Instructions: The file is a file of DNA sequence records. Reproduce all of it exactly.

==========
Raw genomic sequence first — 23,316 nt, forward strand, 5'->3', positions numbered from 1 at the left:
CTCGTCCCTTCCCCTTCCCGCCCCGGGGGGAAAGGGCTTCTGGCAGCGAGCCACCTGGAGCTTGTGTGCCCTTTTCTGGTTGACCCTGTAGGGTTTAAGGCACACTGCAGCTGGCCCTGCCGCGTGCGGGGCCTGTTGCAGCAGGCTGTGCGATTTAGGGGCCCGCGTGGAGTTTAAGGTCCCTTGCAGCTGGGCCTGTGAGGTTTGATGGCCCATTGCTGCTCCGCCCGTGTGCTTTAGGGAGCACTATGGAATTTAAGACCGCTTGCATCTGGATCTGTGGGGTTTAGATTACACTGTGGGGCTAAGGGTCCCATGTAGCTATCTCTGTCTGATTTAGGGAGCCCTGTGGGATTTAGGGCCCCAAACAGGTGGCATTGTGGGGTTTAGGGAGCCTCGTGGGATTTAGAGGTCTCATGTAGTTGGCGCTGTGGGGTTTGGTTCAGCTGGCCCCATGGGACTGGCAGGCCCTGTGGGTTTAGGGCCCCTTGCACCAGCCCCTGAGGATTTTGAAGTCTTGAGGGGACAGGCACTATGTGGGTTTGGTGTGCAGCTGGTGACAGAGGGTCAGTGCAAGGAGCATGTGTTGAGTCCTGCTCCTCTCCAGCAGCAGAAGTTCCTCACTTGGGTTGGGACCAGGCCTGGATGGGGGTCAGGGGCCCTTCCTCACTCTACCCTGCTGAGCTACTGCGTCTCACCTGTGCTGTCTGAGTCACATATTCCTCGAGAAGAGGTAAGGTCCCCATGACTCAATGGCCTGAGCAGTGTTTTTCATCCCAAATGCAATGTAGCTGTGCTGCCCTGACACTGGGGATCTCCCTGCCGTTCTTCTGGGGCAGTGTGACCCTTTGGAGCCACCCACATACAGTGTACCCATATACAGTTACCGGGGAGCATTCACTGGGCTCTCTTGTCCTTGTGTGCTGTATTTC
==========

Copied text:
Raw genomic sequence first — 23,316 nt, forward strand, 5'->3', positions numbered from 1 at the left:
CTCGTCCCTTCCCCTTCCCGCCCCGGGGGGAAAGGGCTTCTGGCAGCGAGCCACCTGGAGCTTGTGTGCCCTTTTCTGGTTGACCCTGTAGGGTTTAAGGCACACTGCAGCTGGCCCTGCCGCGTGCGGGGCCTGTTGCAGCAGGCTGTGCGATTTAGGGGCCCGCGTGGAGTTTAAGGTCCCTTGCAGCTGGGCCTGTGAGGTTTGATGGCCCATTGCTGCTCCGCCCGTGTGCTTTAGGGAGCACTATGGAATTTAAGACCGCTTGCATCTGGATCTGTGGGGTTTAGATTACACTGTGGGGCTAAGGGTCCCATGTAGCTATCTCTGTCTGATTTAGGGAGCCCTGTGGGATTTAGGGCCCCAAACAGGTGGCATTGTGGGGTTTAGGGAGCCTCGTGGGATTTAGAGGTCTCATGTAGTTGGCGCTGTGGGGTTTGGTTCAGCTGGCCCCATGGGACTGGCAGGCCCTGTGGGTTTAGGGCCCCTTGCACCAGCCCCTGAGGATTTTGAAGTCTTGAGGGGACAGGCACTATGTGGGTTTGGTGTGCAGCTGGTGACAGAGGGTCAGTGCAAGGAGCATGTGTTGAGTCCTGCTCCTCTCCAGCAGCAGAAGTTCCTCACTTGGGTTGGGACCAGGCCTGGATGGGGGTCAGGGGCCCTTCCTCACTCTACCCTGCTGAGCTACTGCGTCTCACCTGTGCTGTCTGAGTCACATATTCCTCGAGAAGAGGTAAGGTCCCCATGACTCAATGGCCTGAGCAGTGTTTTTCATCCCAAATGCAATGTAGCTGTGCTGCCCTGACACTGGGGATCTCCCTGCCGTTCTTCTGGGGCAGTGTGACCCTTTGGAGCCACCCACATACAGTGTACCCATATACAGTTACCGGGGAGCATTCACTGGGCTCTCTTGTCCTTGTGTGCTGTATTTC